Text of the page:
Dermal squamous cell carcinoma (DSCC) was found in young brown chicken flocks reared on reused litter in Japan. DSCC was often detected at slaughter from April 2007 to March 2009, especially in June and July 2007. No DSCC was observed in the broiler chickens on the farms. Twelve 11-wk-old brown chickens with DSCC were investigated pathologically and microbiologically. Various degrees of crater-like skin lesions were found on the back, waist, neck, legs, abdomen, and wings of the carcasses. The feather follicles were enlarged. The feather follicular epithelial cells proliferated, and the squamous cells proliferated neoplastically in association with collagen fibers and fibroblasts in the dermis under the feather follicular epithelium. “Keratin pearl” structures were often seen in the dermis. Immunohistochemically, the keratin antigen was positive in the neoplastically proliferated squamous cells in the dermis. Avian leukosis virus antigens could not be found in the neoplastic squamous cells in the dermis. Ultrastructurally, no viral agents could be detected in the skin with DSCC. Virologically, reverse transcription–polymerase chain reactions of the skin with DSCC for fowlpox virus and avian leukosis virus were negative. No viruses could be isolated from the skin with DSCC. This study suggests that the chicken breed, reused litter, and season may be associated with the incidence of DSCC in brown chickens.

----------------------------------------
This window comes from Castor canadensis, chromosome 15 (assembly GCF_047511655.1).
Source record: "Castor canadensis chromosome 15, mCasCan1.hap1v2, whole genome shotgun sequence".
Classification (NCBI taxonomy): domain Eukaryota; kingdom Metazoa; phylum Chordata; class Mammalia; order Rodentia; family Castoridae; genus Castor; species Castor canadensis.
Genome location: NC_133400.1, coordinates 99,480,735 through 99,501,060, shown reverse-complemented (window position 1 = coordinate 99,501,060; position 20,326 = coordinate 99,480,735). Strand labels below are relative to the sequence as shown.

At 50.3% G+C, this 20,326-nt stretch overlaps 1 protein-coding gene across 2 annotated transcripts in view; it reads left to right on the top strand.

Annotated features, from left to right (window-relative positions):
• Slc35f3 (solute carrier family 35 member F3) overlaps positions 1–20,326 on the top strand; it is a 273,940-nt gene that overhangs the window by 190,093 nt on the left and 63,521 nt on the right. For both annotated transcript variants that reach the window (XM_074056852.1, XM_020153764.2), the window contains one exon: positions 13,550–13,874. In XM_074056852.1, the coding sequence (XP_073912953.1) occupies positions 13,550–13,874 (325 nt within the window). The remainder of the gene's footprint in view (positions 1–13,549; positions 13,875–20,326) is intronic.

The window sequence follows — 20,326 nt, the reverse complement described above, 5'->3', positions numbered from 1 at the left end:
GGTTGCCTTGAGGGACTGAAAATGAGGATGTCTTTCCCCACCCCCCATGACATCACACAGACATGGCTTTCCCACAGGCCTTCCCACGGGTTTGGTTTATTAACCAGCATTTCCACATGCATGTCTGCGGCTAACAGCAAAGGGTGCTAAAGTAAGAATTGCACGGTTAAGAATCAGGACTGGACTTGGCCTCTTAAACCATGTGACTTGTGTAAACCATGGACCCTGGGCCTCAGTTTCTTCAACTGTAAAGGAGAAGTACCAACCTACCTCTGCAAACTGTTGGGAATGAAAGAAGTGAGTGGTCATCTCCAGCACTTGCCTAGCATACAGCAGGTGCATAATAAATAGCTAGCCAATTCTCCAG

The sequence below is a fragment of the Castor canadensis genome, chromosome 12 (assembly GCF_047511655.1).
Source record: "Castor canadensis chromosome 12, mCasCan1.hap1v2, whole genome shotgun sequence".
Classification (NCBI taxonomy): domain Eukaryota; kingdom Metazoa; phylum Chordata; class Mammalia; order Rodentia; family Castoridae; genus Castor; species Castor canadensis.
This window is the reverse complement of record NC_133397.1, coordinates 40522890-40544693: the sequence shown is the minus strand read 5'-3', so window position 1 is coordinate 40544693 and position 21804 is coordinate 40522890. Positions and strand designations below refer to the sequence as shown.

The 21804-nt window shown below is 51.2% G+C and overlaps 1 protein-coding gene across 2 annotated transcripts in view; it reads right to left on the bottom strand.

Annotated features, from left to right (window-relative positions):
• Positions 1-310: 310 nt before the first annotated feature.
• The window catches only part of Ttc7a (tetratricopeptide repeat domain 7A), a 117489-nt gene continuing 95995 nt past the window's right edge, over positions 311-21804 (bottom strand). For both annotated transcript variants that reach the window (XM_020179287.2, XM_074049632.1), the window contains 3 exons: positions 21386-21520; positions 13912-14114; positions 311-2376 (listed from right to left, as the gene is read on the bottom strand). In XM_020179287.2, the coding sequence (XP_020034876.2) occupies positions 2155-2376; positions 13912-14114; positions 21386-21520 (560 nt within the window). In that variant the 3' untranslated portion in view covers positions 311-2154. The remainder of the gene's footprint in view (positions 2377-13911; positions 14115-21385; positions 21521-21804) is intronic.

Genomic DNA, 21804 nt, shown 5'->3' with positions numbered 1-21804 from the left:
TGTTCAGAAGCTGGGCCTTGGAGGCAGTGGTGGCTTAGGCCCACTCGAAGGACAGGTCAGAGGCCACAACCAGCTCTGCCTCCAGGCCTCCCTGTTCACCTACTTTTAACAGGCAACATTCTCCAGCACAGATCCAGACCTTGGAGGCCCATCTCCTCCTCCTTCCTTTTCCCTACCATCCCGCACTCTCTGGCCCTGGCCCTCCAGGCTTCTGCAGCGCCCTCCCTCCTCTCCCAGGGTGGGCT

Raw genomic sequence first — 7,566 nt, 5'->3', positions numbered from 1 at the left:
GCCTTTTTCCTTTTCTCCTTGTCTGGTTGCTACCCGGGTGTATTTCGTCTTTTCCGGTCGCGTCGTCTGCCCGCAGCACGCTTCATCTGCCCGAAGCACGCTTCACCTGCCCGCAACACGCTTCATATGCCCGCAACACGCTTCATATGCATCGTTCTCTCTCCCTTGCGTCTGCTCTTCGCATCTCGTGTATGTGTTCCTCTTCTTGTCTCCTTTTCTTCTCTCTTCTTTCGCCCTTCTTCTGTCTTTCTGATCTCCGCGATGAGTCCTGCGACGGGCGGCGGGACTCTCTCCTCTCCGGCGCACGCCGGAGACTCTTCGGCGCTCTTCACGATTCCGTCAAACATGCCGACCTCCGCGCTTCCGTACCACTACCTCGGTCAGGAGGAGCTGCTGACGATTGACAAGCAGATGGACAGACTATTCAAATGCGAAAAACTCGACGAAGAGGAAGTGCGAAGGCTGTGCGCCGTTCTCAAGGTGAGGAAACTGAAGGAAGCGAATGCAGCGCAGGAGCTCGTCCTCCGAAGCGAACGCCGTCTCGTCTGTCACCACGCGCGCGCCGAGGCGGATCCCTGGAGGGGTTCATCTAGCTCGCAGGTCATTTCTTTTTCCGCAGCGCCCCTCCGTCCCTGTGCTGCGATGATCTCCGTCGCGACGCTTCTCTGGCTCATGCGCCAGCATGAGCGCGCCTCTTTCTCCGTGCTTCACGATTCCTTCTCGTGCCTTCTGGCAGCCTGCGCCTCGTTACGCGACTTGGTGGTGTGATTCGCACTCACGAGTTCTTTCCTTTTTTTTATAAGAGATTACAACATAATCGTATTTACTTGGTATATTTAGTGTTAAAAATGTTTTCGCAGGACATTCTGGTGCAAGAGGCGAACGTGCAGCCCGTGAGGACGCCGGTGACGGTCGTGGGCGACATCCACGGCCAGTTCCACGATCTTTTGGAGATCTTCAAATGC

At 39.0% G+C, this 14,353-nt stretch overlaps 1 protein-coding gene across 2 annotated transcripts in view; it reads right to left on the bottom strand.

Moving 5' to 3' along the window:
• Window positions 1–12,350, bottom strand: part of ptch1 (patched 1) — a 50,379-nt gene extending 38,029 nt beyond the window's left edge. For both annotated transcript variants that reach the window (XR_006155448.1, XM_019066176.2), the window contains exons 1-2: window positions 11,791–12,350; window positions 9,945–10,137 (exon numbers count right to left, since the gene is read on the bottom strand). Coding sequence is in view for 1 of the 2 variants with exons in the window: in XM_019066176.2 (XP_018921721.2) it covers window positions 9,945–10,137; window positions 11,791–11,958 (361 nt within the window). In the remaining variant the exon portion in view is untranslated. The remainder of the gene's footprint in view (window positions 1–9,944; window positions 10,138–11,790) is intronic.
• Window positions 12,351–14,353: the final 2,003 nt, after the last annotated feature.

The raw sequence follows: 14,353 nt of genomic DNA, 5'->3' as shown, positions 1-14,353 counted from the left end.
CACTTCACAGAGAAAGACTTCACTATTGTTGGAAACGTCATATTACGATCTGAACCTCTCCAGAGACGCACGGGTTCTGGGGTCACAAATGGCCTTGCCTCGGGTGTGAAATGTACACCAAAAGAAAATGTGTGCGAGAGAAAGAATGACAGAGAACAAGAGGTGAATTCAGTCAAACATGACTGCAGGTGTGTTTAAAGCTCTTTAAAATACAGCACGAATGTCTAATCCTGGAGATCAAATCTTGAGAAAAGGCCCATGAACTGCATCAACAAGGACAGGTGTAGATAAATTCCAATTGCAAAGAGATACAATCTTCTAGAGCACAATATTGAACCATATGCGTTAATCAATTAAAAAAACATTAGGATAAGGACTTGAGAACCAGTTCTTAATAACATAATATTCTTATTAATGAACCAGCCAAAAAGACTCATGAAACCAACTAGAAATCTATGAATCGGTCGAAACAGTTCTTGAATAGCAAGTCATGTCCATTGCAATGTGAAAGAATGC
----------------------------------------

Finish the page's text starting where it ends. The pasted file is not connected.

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Vol. 54 • No. 3